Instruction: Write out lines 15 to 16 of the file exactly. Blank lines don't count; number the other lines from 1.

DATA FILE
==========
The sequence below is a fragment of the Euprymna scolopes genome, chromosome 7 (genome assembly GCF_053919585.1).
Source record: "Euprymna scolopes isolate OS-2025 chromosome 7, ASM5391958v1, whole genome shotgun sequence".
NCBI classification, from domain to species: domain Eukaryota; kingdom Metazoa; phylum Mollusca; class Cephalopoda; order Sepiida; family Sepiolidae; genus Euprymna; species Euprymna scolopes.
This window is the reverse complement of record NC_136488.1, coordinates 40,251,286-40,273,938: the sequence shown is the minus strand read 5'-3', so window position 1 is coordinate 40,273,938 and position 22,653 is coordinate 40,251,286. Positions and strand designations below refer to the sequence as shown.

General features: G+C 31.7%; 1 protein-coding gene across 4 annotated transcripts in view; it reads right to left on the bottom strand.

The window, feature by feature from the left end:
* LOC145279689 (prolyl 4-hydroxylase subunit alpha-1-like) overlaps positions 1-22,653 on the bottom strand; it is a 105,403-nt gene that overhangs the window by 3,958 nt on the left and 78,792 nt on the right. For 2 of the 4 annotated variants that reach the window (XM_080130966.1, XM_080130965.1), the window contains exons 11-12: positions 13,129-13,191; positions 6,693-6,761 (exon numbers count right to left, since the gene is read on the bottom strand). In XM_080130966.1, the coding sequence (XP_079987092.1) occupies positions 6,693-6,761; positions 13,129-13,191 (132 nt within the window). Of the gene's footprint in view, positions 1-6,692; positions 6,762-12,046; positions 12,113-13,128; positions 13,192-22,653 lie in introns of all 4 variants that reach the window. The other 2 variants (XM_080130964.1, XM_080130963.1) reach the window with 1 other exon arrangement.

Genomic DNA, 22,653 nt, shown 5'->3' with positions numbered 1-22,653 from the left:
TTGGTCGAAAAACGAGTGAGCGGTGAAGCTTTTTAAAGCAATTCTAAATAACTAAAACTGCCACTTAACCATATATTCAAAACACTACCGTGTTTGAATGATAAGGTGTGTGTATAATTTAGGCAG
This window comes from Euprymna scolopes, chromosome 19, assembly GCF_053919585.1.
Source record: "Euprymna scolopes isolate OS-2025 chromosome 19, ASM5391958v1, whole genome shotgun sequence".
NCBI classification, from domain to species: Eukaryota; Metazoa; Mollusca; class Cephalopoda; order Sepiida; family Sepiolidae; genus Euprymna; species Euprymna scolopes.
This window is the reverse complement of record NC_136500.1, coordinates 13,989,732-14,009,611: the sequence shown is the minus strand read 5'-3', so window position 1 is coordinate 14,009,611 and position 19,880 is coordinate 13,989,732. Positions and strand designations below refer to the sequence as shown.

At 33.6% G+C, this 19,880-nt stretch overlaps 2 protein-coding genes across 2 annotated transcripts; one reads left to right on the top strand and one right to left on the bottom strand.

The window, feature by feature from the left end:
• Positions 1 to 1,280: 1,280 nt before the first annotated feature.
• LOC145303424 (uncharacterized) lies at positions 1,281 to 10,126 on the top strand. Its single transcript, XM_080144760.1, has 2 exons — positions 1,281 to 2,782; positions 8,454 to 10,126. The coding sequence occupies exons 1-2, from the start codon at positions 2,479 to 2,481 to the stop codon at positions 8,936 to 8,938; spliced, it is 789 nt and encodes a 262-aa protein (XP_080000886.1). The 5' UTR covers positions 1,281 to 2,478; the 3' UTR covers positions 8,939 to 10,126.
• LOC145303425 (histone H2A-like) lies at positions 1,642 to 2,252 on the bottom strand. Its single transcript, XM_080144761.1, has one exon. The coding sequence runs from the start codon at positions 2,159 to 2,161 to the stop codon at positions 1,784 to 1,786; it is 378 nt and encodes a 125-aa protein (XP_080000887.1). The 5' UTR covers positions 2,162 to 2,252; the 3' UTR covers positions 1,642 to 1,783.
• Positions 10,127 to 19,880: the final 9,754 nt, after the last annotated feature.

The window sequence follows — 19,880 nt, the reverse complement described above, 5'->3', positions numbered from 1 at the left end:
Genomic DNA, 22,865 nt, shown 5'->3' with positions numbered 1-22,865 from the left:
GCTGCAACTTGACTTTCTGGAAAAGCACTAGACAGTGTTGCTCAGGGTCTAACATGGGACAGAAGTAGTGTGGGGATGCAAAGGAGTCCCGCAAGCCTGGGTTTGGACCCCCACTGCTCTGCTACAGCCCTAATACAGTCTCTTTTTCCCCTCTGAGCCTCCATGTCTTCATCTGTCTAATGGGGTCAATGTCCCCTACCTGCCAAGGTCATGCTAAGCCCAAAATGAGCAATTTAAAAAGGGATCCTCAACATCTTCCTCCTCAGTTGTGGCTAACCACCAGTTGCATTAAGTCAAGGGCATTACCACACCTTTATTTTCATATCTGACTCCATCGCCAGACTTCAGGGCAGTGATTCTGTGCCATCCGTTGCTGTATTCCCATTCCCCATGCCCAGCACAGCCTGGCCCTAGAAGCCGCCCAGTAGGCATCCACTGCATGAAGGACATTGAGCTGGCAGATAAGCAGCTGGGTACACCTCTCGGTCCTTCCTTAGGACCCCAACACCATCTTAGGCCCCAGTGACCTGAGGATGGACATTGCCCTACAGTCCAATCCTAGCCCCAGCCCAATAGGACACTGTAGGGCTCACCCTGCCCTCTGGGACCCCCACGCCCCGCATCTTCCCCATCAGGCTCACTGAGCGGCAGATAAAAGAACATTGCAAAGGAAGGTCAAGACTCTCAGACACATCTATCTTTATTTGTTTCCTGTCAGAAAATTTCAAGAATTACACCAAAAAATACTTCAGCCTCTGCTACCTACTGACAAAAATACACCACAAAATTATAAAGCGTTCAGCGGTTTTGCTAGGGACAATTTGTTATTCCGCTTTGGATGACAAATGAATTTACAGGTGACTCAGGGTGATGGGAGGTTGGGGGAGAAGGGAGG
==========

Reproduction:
The window, feature by feature from the left end:
• Positions 1 to 1,280: 1,280 nt before the first annotated feature.